Mechanistic modelling of the large-scale Lassa fever epidemics in Nigeria from 2016 to 2019

Salihu S. Musa, Shi Zhao, Daozhou Gao, Qianying Lin, Gerardo Chowell, Daihai He

Research output: Journal article publicationJournal articleAcademic researchpeer-review

37 Citations (Scopus)


Lassa fever, also known as Lassa hemorrhagic fever, is a virus that has generated recurrent outbreaks in West Africa. We use mechanistic modelling to study the Lassa fever epidemics in Nigeria from 2016-19. Our model describes the interaction between human and rodent populations with the consideration of quarantine, isolation and hospitalization processes. Our model supports the phenomenon of forward bifurcation where the stability between disease-free equilibrium and endemic equilibrium exchanges. Moreover, our model captures well the incidence curves from surveillance data. In particular, our model is able to reconstruct the periodic rodent and human forces of infection. Furthermore, we suggest that the three major epidemics from 2016-19 can be modelled by properly characterizing the rodent (or human) force of infection while the estimated human force of infection also present similar patterns across outbreaks. Our results suggest that the initial susceptibility likely increased across the three outbreaks from 2016-19. Our results highlight the similarity of the transmission dynamics driving three major Lassa fever outbreaks in the endemic areas.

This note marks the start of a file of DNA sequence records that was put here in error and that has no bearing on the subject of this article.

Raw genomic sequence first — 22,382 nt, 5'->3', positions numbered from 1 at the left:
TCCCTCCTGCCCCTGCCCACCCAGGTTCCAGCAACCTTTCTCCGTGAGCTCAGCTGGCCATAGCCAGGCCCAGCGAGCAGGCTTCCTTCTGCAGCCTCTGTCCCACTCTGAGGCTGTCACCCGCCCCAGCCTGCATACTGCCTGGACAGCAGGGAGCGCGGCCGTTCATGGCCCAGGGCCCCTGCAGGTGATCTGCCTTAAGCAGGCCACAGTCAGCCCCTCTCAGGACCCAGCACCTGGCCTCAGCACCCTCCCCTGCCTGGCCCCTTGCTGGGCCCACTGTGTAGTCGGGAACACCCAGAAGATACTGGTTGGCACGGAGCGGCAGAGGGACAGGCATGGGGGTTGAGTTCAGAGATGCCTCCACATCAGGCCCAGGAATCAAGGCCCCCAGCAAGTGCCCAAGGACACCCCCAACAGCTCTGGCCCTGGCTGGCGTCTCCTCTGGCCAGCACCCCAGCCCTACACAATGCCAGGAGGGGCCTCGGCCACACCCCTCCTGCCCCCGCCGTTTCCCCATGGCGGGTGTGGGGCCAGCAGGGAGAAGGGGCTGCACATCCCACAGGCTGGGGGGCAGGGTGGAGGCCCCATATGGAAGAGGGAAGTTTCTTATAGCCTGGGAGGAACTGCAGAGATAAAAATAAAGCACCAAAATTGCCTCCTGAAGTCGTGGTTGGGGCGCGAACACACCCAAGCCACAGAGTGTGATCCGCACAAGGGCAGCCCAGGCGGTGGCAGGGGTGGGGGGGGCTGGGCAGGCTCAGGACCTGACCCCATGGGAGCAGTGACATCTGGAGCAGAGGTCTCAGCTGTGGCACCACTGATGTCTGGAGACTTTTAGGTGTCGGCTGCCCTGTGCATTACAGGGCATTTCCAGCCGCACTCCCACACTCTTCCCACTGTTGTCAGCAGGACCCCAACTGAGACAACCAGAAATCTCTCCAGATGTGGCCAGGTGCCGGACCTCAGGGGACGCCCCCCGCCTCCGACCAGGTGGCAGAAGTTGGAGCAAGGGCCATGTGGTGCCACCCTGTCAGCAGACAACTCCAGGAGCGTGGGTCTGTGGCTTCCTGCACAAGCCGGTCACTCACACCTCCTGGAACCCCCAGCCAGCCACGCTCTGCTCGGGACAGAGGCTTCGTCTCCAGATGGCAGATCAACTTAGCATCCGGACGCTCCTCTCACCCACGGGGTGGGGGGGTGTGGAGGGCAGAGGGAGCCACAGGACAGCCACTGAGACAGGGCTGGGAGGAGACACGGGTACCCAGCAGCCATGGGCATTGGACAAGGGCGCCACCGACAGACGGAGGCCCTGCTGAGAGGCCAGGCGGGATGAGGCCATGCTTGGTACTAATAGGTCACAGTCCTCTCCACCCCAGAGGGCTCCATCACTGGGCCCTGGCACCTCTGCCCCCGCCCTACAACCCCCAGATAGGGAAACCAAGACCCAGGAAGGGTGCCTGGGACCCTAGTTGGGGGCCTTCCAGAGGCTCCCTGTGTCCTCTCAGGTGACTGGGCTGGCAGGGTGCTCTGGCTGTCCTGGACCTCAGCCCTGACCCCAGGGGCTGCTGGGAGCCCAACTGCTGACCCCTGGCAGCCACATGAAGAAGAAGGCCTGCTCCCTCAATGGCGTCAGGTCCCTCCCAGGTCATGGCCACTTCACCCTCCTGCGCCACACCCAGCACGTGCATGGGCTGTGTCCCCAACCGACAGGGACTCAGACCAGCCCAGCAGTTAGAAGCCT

Original languageEnglish
Article number110209
Pages (from-to)1-16
Number of pages16
JournalJournal of Theoretical Biology
Publication statusPublished - 21 May 2020


  • Data fitting
  • Lassa fever
  • Mechanistic modelling
  • Stability analysis

ASJC Scopus subject areas

  • Statistics and Probability
  • Modelling and Simulation
  • General Biochemistry,Genetics and Molecular Biology
  • General Immunology and Microbiology
  • General Agricultural and Biological Sciences
  • Applied Mathematics


Dive into the research topics of 'Mechanistic modelling of the large-scale Lassa fever epidemics in Nigeria from 2016 to 2019'. Together they form a unique fingerprint.

Cite this